|Welcome to the June issue of E-news. Click
here to view a version of E-news on the web. Can't wait until
next month's E-news to hear more about farms, food, and the environment?
Check out our Farmland
Report blog where we post regular updates
about our work across the country and in the nation's capital.
Green Energy Meets Farmland
California has committed
to producing 33 percent of its energy from renewable sources by 2020. Windmills already dot the state with more to come, and dozens of large-scale
solar energy facilities are also being planned. Because many deserts and other uncultivated lands harbor endangered
or threatened species, they are not considered appropriate for solar facilities.
The challenge then is avoiding prime farmland in favor of land that is less
productive. Legislation sponsored by Senator Lois Wolk,
SB 618, would establish criteria for siting large-scale solar and other
renewable energy facilities on farmland. We have helped shape this legislation
and are working with the Brown Administration to assure that California can meet its future food and renewable
Canadian Agricultural Leader Visits Chesapeake Bay to Learn About Keeping Farms Viable While
Protecting the Environment
Merchant, Assistant Deputy Minister of Canada’s Agri-Environment Services
Branch (AESB) has embarked on a fact-finding mission to see how Canada
might learn from the successful Chesapeake Bay Program model
that has been operating here since the 1980s. He recently met with Jim Baird, our Mid-Atlantic Director, and Dennis Nuxoll, Managing Director of Federal Policy,
to discuss our efforts to restore the Chesapeake Bay.
The meeting focused on three main themes: the need to work on common ground
issues with agricultural leaders who are developing innovative solutions; the
utility of an effective regulatory framework that addresses the unique concerns
of farming; and the need to build a culture of collaboration among farm and
New Study Calls for Better Tracking of
A committee of the
National Research Council has released a two-year evaluation of the Chesapeake
Bay Program, citing successes and challenges to the restoration approach. With 2025 set as the targeted reduction
date, significant changes need to occur throughout the watershed and throughout the partnership. The new two-year milestone system to focus efforts to better track conservation practices was signaled out for praise. Our BMP
Challenge program is one strategy currently being implemented to work
with farmers on lowering fertilizer usage on farmland, resulting in decreased
runoff and soil erosion.
Vision for Rhode Island
to Governor Lincoln Chafee and state lawmakers at Rhode Island’s
Agriculture Day in May, A Vision for Rhode
Island Agriculture: Five Year Strategic Plan culminates a year of outreach to Rhode Island’s diverse agricultural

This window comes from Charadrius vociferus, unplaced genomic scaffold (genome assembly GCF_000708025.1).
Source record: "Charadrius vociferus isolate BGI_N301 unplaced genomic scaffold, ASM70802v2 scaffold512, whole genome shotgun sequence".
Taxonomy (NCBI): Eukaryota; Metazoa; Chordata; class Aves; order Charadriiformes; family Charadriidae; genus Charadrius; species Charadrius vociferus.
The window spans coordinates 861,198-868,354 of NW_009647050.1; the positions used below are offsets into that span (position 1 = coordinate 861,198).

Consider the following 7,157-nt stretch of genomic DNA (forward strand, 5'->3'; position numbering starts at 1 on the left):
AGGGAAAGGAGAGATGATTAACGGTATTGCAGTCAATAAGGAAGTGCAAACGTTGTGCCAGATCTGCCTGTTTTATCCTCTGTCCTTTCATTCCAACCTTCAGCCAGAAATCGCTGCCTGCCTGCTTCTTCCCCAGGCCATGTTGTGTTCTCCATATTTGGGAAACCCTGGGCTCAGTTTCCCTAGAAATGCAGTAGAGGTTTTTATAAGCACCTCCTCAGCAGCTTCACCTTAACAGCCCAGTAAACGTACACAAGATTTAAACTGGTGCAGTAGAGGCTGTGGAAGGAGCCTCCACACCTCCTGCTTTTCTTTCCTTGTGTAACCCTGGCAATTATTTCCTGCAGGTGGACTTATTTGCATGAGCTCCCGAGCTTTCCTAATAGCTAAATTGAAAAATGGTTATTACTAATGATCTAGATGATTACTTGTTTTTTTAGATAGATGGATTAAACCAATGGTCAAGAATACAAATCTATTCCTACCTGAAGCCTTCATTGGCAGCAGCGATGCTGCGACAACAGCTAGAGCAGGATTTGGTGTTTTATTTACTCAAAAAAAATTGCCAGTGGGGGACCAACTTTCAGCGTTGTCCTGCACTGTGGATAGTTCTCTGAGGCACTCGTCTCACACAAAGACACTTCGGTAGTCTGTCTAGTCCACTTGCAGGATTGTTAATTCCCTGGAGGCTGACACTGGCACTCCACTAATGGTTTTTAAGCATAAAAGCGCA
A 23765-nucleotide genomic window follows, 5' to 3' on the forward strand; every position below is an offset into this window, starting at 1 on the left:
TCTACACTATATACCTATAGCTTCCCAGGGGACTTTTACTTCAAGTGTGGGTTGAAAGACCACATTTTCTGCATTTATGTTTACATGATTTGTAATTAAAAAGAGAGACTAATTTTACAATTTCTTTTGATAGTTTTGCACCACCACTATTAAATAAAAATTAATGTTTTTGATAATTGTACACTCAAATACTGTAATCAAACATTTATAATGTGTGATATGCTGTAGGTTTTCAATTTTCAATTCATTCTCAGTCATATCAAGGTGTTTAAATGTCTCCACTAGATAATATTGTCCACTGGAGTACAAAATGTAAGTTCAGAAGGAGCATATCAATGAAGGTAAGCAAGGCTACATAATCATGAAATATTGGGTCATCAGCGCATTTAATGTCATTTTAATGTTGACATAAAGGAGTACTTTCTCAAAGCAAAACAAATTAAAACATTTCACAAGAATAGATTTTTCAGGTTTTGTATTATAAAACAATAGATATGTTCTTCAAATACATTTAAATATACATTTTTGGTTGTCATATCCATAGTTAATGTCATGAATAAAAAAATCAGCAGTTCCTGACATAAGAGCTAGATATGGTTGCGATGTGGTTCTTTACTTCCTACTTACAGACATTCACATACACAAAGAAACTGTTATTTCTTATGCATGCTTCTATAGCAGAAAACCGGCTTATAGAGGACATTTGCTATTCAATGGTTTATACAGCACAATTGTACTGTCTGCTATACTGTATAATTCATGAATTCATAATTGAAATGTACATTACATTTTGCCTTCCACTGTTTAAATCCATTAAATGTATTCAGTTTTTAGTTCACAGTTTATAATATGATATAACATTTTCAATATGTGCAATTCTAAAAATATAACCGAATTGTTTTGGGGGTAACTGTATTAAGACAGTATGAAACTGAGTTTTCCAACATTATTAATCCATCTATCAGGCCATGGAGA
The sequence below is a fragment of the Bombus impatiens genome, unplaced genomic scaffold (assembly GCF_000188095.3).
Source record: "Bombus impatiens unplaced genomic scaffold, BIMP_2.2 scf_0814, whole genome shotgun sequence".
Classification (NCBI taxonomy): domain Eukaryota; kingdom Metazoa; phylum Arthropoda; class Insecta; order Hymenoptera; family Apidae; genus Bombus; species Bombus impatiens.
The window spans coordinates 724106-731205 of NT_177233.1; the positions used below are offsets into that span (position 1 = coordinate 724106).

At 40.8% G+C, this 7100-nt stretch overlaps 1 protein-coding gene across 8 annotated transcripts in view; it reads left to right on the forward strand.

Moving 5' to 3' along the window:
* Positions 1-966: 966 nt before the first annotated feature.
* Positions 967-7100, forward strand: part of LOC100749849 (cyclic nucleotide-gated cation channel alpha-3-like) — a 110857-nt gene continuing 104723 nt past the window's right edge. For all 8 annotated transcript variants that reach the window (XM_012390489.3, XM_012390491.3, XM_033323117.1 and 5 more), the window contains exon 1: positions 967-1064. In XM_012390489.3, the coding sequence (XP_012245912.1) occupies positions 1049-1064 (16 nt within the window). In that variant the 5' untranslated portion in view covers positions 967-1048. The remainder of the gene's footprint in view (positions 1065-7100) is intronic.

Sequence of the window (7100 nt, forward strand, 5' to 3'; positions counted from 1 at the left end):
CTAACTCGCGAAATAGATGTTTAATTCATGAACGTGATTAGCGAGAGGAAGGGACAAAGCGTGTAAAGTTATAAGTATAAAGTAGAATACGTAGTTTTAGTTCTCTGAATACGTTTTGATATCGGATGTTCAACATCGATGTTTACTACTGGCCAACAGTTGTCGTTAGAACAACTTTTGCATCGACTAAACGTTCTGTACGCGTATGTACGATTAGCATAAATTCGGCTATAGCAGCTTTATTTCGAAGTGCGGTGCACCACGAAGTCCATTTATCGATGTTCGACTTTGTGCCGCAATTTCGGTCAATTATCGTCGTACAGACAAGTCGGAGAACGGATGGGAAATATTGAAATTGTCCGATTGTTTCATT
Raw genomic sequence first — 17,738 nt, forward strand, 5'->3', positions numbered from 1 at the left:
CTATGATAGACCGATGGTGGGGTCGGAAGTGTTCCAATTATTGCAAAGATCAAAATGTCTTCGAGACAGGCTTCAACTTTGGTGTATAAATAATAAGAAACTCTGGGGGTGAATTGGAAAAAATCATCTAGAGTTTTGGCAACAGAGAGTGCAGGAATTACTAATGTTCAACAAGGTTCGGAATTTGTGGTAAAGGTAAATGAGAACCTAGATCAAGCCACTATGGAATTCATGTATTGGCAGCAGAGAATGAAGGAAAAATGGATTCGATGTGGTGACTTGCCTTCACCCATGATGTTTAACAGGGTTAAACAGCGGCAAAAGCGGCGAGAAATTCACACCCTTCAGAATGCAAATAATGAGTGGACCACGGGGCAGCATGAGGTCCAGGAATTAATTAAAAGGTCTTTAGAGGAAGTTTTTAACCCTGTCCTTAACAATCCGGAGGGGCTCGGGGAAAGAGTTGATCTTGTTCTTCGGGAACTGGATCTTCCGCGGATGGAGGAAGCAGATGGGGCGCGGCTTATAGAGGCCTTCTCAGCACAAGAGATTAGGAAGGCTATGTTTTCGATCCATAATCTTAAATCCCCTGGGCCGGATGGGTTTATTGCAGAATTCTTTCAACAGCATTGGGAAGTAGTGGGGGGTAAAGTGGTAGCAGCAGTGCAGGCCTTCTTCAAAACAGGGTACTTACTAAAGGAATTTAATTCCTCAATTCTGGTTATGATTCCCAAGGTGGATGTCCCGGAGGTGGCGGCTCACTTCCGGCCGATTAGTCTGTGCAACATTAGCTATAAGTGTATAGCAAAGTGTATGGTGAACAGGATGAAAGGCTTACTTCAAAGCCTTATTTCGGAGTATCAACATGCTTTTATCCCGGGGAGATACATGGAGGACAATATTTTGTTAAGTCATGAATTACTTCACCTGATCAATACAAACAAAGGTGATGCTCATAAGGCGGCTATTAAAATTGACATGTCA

community. More than 400 people participated in the planning process that
we facilitated to
identify opportunities and challenges for the state’s farming sector while developing
and prioritizing goals and strategies. Thanks to the leadership of the
Rhode Island Agricultural Partnership and the van Beuren Charitable Foundation,
Islanders now have a plan that lays out how consumers, communities, lawmakers
and state agencies can build a stronger and more resilient food system and farm
Connecticut Continues Its Commitment to
challenging economic climate, Governor Dannel Malloy and members of the
General Assembly demonstrated their strong commitment to farmland preservation
by authorizing $10 million per year in new bond funding for 2012 and 2013. This funding is needed to
maintain the increased pace of land protection under the state’s Farmland
Preservation Program, which is likely to protect more than 20 farms in 2011. As
the legislative session ended, state leaders also revised the Community
Investment Act to restore funding to the Farmland Preservation Program while
continuing the state’s safety net for dairy farmers.
Vermont Enacts Agricultural Jobs Bill
introduced by Governor Peter Shumlin to grow jobs in agriculture has been
enacted by the Vermont
legislature. House Bill 287
begins the process of addressing barriers and opportunities identified through Vermont’s Farm to Plate Strategic Plan. The bill creates a
grant program to help farmers obtain Good Agricultural Practice certification,
among other programs. Additionally,
it establishes a local food coordinator position and creates an education loan repayment program
for large animal vets.
With just a couple of days left in the 2011 session of the New York State Legislature, there are a
number of bills still pending that have the potential to generate new